At one point, Whiteside requested that she be allowed to resign to avoid a court-martial. But the result of that course would mean having to spend the rest of her life explaining why she didn’t receive an honorable discharge, living with the still-present stigma being mentally ill – and probably losing her medical care and benefits.
Walter Reed’s commander, Maj. Gen. Eric B. Schoomaker, a physician and now Army surgeon general, agrees. He said, "This officer has a demonstrably severe depression which manifested itself . . . as a psychotic, self-destructive episode. . .. Resignation in lieu of court-martial eliminates all of the benefits of medical support this officer deserves after seven years of credible and honorable service."
But many other members of the uniformed military involved in the case take the opposite view. One of them said, "Although the sanity board determined that at the time of the misconduct she had a severe mental disease or defect, she knowingly assaulted and threatened others and injured herself."
Whiteside, who is now a psychiatric outpatient at Walter Reed, ran a medical unit at the very same hospital until 2006, when she volunteered to deploy to Iraq. She told the Washington Post that seeing so many casualties at Walter Reed made her feel she was not bearing her full responsibility.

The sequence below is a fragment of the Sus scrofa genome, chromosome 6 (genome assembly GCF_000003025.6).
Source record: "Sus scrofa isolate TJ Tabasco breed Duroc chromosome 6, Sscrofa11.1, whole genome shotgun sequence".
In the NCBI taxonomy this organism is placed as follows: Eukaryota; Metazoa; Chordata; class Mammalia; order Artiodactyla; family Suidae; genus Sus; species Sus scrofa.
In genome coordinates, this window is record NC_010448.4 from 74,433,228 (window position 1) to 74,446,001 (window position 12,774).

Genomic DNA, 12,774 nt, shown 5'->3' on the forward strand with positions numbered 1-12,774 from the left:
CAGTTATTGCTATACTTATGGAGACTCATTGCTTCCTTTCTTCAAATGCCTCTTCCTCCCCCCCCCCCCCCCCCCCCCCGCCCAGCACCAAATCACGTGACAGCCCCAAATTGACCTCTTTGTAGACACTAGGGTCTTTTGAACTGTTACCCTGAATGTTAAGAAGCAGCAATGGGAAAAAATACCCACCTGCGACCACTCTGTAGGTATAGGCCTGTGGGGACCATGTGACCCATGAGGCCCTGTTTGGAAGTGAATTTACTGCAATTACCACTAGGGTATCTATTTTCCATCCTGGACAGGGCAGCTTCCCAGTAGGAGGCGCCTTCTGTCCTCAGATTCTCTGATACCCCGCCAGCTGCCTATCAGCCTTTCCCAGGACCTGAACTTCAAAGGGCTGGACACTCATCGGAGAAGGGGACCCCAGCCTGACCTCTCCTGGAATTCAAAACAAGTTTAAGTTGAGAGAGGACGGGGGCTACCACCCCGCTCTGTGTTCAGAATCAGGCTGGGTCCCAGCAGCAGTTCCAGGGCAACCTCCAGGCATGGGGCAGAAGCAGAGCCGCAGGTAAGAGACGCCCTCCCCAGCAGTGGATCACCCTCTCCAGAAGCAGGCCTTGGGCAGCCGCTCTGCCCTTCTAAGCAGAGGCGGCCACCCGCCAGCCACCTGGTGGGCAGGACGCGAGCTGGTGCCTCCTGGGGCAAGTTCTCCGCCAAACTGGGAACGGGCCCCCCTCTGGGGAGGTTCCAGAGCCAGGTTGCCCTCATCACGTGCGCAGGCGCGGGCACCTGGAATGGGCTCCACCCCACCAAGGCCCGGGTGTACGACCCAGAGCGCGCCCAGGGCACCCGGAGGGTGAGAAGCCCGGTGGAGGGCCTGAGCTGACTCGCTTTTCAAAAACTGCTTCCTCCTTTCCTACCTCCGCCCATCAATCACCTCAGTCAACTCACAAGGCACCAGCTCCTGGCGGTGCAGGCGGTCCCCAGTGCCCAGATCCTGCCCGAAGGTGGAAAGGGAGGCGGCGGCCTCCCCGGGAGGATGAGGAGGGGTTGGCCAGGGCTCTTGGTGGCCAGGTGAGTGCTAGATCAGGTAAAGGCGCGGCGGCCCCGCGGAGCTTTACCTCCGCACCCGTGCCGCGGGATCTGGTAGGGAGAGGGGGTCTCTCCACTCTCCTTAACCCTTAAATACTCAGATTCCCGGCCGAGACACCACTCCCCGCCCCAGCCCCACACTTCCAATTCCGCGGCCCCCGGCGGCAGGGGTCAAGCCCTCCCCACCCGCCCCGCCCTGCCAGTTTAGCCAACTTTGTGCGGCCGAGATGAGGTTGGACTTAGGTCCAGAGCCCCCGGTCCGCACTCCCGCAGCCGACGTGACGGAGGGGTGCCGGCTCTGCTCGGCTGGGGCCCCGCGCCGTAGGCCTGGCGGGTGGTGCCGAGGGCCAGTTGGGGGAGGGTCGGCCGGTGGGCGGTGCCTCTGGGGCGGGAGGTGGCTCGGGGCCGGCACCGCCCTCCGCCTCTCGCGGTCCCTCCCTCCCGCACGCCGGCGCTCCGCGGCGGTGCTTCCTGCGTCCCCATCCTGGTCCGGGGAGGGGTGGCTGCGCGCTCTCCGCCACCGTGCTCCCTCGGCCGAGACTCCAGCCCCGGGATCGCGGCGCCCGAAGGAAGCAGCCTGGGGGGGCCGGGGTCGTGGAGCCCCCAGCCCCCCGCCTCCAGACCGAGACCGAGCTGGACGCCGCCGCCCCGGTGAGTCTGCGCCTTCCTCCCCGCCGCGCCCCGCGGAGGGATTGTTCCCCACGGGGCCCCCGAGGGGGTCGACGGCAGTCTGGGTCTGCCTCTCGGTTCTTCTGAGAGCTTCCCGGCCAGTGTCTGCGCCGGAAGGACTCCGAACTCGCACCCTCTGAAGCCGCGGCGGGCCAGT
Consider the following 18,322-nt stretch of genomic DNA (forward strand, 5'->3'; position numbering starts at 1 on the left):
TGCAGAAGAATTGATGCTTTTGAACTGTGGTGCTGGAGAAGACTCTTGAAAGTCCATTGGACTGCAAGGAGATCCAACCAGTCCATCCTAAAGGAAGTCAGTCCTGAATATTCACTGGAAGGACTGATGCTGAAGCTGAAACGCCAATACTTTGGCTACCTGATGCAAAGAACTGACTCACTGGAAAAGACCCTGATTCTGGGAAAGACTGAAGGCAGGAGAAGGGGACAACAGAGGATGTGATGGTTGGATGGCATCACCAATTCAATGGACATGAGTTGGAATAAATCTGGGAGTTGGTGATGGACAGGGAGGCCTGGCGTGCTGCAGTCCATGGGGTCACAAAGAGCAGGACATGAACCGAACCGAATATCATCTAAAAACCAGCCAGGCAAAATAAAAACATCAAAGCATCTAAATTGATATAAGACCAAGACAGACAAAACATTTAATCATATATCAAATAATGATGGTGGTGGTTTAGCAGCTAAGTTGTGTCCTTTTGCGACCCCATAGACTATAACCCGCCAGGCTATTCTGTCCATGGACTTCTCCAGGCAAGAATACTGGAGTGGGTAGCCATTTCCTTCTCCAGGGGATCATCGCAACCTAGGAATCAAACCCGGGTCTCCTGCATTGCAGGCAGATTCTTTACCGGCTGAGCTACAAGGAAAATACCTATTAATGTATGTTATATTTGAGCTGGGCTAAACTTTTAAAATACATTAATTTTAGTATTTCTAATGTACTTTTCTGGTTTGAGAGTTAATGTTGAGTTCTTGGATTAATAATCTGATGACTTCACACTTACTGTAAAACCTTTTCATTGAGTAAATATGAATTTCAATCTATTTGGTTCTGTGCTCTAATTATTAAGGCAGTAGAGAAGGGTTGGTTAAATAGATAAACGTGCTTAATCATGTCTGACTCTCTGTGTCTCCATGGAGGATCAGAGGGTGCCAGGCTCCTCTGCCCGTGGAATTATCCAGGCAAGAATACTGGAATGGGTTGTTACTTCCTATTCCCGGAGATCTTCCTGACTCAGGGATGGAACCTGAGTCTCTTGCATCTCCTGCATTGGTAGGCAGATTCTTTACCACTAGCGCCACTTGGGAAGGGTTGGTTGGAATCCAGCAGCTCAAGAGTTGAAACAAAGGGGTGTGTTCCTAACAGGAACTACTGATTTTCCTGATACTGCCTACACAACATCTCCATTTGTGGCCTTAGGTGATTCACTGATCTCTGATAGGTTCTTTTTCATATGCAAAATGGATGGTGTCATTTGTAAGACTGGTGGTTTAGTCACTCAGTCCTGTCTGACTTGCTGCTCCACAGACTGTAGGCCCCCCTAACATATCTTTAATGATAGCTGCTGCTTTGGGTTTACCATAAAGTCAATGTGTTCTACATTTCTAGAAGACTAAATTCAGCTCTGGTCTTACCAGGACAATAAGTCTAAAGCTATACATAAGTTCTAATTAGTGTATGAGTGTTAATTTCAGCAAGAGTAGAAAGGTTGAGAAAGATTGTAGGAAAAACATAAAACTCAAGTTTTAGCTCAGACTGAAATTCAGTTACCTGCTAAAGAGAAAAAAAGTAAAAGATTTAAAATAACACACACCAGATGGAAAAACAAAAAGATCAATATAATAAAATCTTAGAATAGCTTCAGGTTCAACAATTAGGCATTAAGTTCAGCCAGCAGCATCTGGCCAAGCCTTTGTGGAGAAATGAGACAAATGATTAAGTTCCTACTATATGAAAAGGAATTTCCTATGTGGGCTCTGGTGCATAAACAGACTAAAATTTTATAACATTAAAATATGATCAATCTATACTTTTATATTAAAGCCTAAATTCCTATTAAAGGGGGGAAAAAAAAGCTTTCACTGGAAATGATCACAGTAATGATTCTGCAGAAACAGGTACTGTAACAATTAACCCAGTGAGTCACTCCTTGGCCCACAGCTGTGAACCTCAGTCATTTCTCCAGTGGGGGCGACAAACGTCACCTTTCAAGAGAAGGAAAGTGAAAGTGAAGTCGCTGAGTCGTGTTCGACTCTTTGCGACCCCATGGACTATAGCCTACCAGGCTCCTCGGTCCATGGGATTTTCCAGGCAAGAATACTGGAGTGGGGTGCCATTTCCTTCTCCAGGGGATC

The bare details: In Iraq, she was assigned as a platoon leader in a medical company at the Camp Cropper detainee prison, which housed 4,000 suspected terrorists and insurgents, and included such high-security prisoners as Saddam Hussein and Ali Hassan Majeed, known as "Chemical Ali."
Whiteside supervised nine medics who worked the night shift at the prison, ate one meal a day and worked seven days a week, dispatching drivers, medics and support staff to transport sick and wounded Iraqis and U.S. troops. Her superiors credit her with her unit's success.
Given the radio handle "Trauma Mama," the high school valedictorian and ROTC grad told the Washington Post, "I loved our mission because it represented the best of America: taking care of the enemy, regardless of what they are doing to us."